On the military front, disappointment with Washington had been growing over time. The ill-fated trajectory of the train and equip program underscores how current U.S. policy has been unable to back the words with deeds, and has lost the ability to affect the developments on the ground. For its part, Ankara suffered from this half-hearted policy as it has failed to realize its preferred policy of a safe zone in northern Syria and curtailing direct support to the PYD.
On the diplomatic front, too, disappointment with U.S. policy is growing fast. The current policy appears to present any movement as success, such that it is perceived as ready to succumb to the Russian attempts to dictate their own distorted reading of the Vienna process and detach it from the Geneva-I framework. Russian intervention has been a game changer in a negative direction for Ankara, while Washington, in a sort of Pollyannaish optimism, has come to rely on Russia as the only positive force that can bring about a political solution of any sort.
Compared to those at the start of the Russian intervention in late September 2015, however, current conditions are hardly more conducive to a genuine political process. The developments leading to the formation of the International Syria Support Group bringing together major external stakeholders and the resulting Vienna consensus produced a rare international understanding behind the political process. Russia’s unchecked military intervention, however, is fast eroding that common ground.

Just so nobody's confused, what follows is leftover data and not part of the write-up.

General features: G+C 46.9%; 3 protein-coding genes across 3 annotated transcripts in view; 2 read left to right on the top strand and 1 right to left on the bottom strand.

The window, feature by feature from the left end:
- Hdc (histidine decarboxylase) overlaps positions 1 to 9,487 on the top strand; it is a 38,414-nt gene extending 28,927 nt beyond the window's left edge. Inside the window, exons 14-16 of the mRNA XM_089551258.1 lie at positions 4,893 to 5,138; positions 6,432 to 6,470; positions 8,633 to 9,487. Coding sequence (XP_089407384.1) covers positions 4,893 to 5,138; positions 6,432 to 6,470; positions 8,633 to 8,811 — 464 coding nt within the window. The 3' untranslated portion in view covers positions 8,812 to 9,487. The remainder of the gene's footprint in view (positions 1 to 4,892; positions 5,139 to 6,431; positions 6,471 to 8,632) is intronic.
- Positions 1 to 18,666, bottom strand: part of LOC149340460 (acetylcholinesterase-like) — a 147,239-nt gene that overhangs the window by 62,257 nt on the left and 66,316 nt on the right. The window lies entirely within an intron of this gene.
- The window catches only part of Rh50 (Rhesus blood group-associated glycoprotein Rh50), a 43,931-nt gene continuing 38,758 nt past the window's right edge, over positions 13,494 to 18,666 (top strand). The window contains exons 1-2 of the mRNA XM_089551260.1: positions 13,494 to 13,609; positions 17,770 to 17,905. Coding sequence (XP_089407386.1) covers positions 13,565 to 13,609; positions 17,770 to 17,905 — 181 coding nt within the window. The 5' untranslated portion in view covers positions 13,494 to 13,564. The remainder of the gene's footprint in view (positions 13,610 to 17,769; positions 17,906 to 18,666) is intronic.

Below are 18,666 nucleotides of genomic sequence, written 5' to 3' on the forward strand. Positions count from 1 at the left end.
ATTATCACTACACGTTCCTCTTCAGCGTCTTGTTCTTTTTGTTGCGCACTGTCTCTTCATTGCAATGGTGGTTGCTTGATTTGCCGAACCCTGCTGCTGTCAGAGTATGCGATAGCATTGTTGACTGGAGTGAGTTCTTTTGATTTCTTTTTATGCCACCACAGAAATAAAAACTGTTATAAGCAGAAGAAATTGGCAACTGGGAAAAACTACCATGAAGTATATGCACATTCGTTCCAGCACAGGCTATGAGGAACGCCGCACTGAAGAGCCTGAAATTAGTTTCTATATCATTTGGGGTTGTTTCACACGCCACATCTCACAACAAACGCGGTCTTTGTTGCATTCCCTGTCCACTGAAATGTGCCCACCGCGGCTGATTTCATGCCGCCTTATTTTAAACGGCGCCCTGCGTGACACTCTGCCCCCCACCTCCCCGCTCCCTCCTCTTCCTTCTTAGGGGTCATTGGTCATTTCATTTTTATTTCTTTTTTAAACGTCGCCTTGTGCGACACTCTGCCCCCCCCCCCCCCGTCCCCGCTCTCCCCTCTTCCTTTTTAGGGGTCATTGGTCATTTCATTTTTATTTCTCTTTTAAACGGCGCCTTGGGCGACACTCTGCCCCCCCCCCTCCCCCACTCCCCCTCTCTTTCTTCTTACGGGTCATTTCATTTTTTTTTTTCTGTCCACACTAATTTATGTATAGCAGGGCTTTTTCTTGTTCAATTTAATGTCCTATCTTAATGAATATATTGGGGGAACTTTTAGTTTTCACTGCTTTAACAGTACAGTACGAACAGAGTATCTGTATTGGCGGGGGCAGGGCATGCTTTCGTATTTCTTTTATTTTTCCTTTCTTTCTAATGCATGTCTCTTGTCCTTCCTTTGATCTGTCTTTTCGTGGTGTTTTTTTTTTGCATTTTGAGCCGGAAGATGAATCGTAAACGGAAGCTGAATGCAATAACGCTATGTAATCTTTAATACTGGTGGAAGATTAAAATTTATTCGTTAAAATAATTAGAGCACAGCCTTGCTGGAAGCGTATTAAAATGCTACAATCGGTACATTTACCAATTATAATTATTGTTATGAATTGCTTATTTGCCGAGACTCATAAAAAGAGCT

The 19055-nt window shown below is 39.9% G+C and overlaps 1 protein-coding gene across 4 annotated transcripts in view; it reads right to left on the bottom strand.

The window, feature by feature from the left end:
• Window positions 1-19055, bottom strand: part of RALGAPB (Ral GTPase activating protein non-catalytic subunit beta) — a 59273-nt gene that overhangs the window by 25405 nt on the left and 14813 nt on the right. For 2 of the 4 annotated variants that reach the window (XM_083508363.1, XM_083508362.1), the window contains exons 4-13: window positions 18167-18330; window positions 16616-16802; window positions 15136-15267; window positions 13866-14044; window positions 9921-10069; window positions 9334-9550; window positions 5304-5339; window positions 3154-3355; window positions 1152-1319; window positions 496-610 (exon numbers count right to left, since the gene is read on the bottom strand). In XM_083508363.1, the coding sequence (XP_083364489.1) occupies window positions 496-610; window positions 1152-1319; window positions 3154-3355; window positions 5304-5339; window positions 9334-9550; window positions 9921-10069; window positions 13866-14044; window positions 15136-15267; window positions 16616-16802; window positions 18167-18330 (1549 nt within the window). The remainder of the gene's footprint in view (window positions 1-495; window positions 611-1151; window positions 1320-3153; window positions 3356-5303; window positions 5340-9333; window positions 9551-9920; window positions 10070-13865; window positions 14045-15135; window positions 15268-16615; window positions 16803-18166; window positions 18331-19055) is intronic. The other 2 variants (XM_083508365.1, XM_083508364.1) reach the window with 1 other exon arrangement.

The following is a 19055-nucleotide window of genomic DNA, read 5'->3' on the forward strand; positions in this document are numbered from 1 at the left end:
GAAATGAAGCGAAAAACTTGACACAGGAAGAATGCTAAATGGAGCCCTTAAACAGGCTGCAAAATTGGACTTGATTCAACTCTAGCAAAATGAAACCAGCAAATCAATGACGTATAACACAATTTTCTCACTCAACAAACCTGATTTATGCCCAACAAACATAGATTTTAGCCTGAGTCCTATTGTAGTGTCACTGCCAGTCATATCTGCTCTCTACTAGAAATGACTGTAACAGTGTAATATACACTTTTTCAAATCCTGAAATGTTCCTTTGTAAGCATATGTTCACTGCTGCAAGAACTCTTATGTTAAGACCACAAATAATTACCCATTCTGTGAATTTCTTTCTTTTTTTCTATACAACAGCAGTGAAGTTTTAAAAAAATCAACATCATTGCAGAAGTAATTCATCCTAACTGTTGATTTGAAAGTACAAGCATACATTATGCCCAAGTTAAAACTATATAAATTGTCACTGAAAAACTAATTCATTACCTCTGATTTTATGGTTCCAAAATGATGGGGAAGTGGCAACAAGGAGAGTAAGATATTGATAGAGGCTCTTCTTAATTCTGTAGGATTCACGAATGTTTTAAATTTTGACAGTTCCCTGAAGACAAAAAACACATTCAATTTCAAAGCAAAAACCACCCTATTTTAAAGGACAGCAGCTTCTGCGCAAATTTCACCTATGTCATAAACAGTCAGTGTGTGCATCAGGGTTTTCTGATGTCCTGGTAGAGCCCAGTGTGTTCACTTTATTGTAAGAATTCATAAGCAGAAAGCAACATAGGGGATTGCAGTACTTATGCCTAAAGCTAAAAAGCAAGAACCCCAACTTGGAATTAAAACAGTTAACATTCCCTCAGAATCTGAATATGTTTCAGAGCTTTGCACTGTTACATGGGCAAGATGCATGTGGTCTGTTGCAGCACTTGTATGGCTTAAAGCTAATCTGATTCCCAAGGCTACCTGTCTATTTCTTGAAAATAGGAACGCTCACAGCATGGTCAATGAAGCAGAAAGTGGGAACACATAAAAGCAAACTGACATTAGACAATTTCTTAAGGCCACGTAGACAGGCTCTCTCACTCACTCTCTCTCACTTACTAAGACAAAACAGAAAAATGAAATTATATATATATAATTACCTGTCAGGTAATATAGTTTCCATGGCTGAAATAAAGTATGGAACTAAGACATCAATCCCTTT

Russia has increased its military presence on the ground, which far outweighs the requirements of fighting ISIS, and now is using it to change the military balance. Despite the Vienna consensus, and UN Security Council Resolution 2254 endorsing the Vienna and Riyadh conclusions, the Russian and Iranian-backed offensive has empowered Assad’s rule, such that his regime may now be less willing to accept the political transition paradigm in line with Geneva-I. Similarly, there has been little progress toward delivering some confidence-building measures, such as lifting the siege and starvation tactics, facilitating humanitarian access, and ending indiscriminate bombardment of civilian areas, which undermines the opposition’s incentives to remain committed to the political process.
Faced with this picture, one in which Washington shies away from flexing its diplomatic muscle, the prospects for a sustainable political process are dim. Ankara thinks that Washington is increasingly unwilling to confront Moscow’s reckless behavior and its attempts to alter the conditions on the ground to impose its own version of a solution because the Obama administration lacks the determination to implement its own policy and hopes to see the only game in town succeed. Irrespective of how the political process will unfold, the Syria crisis will leave a bitter taste for Turkish-U.S. relations. Their bonds of mutual trust and credibility have been badly affected.